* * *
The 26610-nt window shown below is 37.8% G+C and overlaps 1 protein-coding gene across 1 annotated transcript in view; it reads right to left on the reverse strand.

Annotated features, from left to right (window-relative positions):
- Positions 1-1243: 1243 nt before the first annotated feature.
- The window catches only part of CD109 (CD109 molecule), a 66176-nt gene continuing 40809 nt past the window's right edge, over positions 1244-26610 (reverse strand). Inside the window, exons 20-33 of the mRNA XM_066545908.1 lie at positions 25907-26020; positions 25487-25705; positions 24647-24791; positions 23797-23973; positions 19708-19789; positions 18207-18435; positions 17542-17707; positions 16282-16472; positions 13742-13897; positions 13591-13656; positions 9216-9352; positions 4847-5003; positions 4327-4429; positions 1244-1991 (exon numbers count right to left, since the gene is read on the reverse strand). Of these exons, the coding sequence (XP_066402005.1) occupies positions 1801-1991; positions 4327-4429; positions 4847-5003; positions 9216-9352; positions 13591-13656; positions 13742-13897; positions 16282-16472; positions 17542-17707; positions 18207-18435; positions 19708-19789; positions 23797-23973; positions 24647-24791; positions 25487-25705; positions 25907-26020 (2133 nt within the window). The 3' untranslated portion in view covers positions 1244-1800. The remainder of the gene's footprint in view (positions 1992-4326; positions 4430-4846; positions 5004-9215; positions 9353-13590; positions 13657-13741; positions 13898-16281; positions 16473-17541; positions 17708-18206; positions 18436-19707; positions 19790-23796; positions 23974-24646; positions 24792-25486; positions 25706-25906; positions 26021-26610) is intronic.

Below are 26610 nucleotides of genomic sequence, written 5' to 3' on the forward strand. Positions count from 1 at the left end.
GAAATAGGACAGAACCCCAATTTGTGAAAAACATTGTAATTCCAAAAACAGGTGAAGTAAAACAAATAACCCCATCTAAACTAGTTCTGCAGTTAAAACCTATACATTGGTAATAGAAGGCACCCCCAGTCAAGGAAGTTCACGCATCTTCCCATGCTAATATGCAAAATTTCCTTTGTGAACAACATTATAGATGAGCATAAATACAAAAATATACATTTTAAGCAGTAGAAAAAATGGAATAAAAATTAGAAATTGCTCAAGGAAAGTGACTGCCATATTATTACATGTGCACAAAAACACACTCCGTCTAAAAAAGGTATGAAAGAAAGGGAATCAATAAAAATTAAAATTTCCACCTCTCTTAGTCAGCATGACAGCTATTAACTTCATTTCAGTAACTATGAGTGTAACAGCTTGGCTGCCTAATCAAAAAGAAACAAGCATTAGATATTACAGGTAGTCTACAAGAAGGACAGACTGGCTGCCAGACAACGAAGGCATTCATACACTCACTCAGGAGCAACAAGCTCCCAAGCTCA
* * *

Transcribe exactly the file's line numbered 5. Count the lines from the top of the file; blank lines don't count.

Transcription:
Below are 26610 nucleotides of genomic sequence, written 5' to 3' on the forward strand. Positions count from 1 at the left end.